Erotic magic and prostitution

Erotic magic and prostitution
Circa 490 BCE. Hetera at the symposium, Attic cup with red figures attributed to the painter Makron. Phtography by Marie-Lan Nguyen (2011) © Metropolitan Museum of Art

Erotic magic and prostitution

II. Magic in women’s daily lives

Unable to maintain relations with his beloved, Ovid (Amores III 7, 49ff.) blames magical filters. The fact that this is the only explanation the poet conceives for this event indicates how widespread was the idea that women possessed or resorted to magical knowledge to attract and keep sexual partners, and how strong was the belief in the efficacy of these practices.

Greco-Roman literature exploited this stereotype, especially in misogynistic satirical stories and poems such as the Dialogues of Courtesans by the Greek writer Lucian of Samosata (2nd century AD). Through them, the supposed life of prostitutes is recreated, a model of a woman far removed from the feminine ideal of the time. These dialogues, with an important component of female rivalry, are the perfect arena in which to develop this rhetoric. They also show the extent to which contemporary audiences assumed that prostitutes engaged in these practices.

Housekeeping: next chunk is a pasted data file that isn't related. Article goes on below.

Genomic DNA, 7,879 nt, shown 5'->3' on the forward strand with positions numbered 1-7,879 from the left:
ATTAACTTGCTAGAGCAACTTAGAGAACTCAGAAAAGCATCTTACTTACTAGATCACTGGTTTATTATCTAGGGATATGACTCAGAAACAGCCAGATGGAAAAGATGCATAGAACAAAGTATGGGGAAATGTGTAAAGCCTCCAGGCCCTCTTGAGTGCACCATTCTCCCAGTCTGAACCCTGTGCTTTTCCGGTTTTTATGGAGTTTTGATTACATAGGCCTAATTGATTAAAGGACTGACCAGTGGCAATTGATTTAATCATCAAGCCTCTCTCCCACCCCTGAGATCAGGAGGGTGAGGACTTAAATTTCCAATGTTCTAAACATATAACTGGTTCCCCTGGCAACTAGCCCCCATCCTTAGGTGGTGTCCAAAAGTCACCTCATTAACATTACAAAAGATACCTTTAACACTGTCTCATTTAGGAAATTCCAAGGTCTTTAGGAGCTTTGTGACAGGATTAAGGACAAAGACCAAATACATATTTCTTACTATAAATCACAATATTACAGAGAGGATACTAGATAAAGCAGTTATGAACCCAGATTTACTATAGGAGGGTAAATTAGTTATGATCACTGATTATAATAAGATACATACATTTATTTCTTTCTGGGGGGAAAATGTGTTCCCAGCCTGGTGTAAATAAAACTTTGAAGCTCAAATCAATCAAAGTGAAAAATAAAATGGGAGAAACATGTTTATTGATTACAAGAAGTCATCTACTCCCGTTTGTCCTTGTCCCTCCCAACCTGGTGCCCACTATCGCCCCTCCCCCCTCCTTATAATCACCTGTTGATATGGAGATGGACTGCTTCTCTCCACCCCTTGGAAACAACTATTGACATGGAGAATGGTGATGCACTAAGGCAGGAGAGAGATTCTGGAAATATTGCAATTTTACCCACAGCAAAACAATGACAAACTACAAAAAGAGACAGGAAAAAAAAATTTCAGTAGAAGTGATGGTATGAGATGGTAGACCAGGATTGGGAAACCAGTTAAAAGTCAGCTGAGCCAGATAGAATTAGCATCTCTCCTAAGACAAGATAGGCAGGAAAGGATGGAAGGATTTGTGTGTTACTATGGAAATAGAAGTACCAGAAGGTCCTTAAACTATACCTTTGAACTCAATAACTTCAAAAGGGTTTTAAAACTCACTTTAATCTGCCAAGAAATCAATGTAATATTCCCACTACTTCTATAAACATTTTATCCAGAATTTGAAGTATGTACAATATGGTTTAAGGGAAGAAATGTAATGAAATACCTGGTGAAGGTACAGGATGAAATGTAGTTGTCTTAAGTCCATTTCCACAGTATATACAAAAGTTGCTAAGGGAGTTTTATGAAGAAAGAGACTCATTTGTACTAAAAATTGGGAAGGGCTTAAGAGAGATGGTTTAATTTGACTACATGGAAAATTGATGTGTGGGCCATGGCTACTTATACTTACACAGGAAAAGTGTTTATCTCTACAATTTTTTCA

Luciano depicts the female characters with this knowledge as stigmatized by multiple labels that make them an other, the accumulation of which constitutes the stereotype of contemporary witches: foreign, of low social class and dubious reputation, unmarried or widowed, old, poor and sexually uninhibited. However, this stereotype also served as a social excuse for the men who spent their fortunes on courtesans: they were subjugated by their spells.

«Glycera: Why, Thais, do you think the Acarnanian has fallen for her beauty? Don’t you know that her mother, Chrysarium, is a witch who knows Thessalian spells, and can bring the moon down? People say she even flies of a night. She’s the one who’s sent the fellow out of his senses by giving him a drink of her brew, and now they’re making a fine harvest out of him.» (Luc., DMeretr. I 281 ff.; translated by M. D. MacLeod).


Miriam Blanco Cesteros y Raquel Martín Hernández